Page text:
Court of Cassation (France)
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The Court of Cassation (French: Cour de cassation; French pronunciation: [kuʁ.də.kɑ.saˈsjɔ̃]) is one of France's courts of last resort having jurisdiction over all matters triable in the judicial stream with scope of certifying questions of law and review in determining miscarriages of justice. The Court is located in the Palais de Justice building in Paris.
The Court is the court of final appeal for civil and criminal matters. As a judicial court, it does not hear cases involving claims against administrators or public bodies which generally fall within the purview of administrative courts, for which the Council of State acts as the supreme court of appeal. Nor does the Court adjudicate constitutional issues; instead, constitutional review lies solely with the Constitutional Council. Thus, France does not have one senior adjudicatory body but four (including the Jurisdictional Disputes Tribunal), and collectively, these four courts form the topmost tier of the court system.
The Court was established in 1790 under the name Tribunal de cassation during the French Revolution, and its original purpose was to act as a court of error with revisory jurisdiction over lower provincial prerogative courts (Parlements). However, much about the Court continues the earlier Paris Parlement Court.
The Court is made up of justices, the Office of the Prosecutor, and an Administrative Office of Courts. In addition, a separate bar of specially certified barristers exists for trying cases at the French Court.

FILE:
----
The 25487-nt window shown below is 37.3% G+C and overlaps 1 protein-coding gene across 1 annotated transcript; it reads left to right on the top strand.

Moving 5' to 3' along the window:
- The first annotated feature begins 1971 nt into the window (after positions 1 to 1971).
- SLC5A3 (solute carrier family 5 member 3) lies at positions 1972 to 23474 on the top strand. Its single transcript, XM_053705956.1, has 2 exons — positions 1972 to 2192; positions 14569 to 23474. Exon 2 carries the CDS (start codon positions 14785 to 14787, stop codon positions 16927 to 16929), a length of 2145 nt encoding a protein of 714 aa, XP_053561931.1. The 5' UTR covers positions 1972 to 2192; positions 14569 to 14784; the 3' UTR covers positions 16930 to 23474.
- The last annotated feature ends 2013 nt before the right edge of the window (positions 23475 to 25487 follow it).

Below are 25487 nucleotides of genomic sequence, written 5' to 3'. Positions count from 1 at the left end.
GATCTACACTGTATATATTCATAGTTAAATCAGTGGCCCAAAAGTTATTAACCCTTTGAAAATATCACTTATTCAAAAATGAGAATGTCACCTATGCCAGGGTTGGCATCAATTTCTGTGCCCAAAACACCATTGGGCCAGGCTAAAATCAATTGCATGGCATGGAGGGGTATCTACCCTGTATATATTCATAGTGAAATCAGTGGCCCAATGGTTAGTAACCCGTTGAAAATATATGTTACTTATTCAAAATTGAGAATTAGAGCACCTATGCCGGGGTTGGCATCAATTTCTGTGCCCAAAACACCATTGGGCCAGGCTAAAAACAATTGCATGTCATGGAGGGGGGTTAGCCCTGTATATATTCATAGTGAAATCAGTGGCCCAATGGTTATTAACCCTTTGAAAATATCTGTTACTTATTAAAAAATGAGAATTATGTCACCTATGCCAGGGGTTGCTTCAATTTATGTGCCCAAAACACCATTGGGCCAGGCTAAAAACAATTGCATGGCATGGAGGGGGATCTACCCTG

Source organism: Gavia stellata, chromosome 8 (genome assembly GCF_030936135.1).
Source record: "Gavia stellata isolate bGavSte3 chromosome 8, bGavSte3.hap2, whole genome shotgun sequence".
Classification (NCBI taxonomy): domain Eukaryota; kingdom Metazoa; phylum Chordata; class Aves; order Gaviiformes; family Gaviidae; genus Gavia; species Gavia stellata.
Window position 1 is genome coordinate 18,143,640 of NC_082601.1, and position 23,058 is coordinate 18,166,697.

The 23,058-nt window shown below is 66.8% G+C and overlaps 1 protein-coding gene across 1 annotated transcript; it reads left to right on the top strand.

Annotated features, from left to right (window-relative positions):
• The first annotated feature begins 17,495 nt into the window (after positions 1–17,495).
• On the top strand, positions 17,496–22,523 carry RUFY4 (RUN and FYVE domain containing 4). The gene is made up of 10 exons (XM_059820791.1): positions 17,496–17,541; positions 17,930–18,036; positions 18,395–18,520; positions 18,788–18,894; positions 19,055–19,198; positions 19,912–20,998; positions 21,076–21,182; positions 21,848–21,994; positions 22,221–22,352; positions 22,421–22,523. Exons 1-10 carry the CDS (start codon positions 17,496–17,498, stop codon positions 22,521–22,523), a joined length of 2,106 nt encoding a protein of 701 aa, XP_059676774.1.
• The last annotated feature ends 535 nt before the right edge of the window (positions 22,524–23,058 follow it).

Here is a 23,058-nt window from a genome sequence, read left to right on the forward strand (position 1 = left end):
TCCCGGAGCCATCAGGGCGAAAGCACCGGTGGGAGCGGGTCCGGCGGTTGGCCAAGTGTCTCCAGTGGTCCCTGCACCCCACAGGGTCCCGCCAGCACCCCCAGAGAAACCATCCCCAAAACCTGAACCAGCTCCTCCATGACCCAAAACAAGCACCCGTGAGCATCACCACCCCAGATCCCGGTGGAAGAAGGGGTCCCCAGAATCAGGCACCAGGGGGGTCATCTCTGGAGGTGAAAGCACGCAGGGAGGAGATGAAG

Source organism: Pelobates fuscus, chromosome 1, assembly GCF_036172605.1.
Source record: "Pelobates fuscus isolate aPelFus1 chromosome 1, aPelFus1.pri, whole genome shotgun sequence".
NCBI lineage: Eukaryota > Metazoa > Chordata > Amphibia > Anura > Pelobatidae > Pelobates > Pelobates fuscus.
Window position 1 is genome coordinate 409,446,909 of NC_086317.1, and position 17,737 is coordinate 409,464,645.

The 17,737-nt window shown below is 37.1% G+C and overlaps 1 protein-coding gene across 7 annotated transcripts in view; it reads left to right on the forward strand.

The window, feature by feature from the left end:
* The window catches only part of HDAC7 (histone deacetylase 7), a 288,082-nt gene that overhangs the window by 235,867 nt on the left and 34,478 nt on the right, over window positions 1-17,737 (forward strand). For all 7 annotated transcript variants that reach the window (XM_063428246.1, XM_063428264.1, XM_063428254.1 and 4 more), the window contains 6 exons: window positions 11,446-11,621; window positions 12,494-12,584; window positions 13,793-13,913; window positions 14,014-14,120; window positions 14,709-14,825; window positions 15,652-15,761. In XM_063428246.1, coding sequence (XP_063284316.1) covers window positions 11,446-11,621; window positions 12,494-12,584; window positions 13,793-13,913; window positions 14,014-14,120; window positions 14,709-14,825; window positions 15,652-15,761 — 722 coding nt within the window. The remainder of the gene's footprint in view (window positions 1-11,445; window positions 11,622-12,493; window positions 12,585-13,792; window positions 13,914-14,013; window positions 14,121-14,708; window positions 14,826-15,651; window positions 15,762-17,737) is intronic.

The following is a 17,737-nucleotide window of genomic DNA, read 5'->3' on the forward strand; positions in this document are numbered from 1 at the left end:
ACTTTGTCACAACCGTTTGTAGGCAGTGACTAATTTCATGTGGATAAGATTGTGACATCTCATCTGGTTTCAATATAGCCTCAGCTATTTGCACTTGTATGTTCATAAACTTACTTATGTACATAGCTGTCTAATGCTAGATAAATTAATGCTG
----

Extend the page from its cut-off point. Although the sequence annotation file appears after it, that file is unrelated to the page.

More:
Judges and divisions
Overall, the Court consists of nearly 85 trial judges (conseillers) and about 40 deputy judges (conseillers référendaires), each divided among six different divisions (chambres):
- First Civil Division (première chambre civile) deals with family law, successions (wills), child custody, professional discipline, individual rights, contractual liability
- Second Civil Division (deuxième chambre civile) handles divorce, torts, and electoral matters
- Third Civil Division (troisième chambre civile) (or "Land Court") for immovable property (real estate), housing, city planning, leases, foreclosures
- Commercial Division (chambre commerciale, financière et économique) handles companies, bankruptcy, business, banking and intellectual property
- Labor Division (chambre sociale) handles labor disputes, worker compensation, and welfare
- Criminal Division (chambre criminelle) deals with criminal cases
Each division is headed by a Presiding Justice referred to in French as a président, or President of Division. Over these presiding justices presides the Chief Justice who bears the title of the premier président, or President of the Court. The Chief Justice is the highest-ranking judicial officer in the country and is responsible for administration of the Court and the discipline of justices. The current Chief Justice is Bertrand Louvel. The Court also includes 12 masters (auditeurs), the lowest rank of justice, who are primarily concerned with administration.
There is, in addition to the abovementioned six divisions, a separate formation known as the Divisional Court (chambre mixte). The Divisional Court adjudicates where the subject matter of an appeal falls within the purview of multiple divisions. The Bench of the Divisional Court is sat by the Chief Justice and a number of other judges from at least three other divisions relevant to a given case. Any participating division is represented by its Presiding Justice and two puisne judges.
Finally, a Full Court (Assemblée plénière) is called together, presided over by the Chief Justice or, if absent, by the most senior Presiding Justice. It is also sat by all divisional presiding justices and senior justices assisted by a puisne judge from each division. The Full Court is the highest level of the Court.
Office of the Prosecutor